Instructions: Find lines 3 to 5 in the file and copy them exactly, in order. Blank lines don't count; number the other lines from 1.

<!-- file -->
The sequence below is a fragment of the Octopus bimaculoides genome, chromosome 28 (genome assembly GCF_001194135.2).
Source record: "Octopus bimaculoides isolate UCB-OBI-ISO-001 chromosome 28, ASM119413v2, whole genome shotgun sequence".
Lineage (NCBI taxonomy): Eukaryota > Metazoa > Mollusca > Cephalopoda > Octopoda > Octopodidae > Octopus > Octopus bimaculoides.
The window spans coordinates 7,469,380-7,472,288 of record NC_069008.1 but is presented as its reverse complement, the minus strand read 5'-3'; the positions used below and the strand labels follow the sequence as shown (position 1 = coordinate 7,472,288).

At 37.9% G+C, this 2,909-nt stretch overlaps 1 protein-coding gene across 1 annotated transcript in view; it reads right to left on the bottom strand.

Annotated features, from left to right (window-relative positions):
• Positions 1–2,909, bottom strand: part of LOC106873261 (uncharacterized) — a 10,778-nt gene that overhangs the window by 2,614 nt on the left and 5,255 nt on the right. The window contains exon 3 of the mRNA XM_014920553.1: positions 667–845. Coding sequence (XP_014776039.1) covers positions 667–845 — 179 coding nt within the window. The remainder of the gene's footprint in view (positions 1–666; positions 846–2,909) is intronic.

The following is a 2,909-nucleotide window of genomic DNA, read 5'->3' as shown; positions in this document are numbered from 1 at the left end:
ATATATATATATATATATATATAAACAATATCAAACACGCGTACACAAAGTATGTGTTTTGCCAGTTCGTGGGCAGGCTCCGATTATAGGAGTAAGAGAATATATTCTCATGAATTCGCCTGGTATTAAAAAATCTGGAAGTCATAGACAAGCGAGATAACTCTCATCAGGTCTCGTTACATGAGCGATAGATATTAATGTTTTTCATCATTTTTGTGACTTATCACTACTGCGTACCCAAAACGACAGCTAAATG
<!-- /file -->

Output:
Lineage (NCBI taxonomy): Eukaryota > Metazoa > Mollusca > Cephalopoda > Octopoda > Octopodidae > Octopus > Octopus bimaculoides.
The window spans coordinates 7,469,380-7,472,288 of record NC_069008.1 but is presented as its reverse complement, the minus strand read 5'-3'; the positions used below and the strand labels follow the sequence as shown (position 1 = coordinate 7,472,288).

At 37.9% G+C, this 2,909-nt stretch overlaps 1 protein-coding gene across 1 annotated transcript in view; it reads right to left on the bottom strand.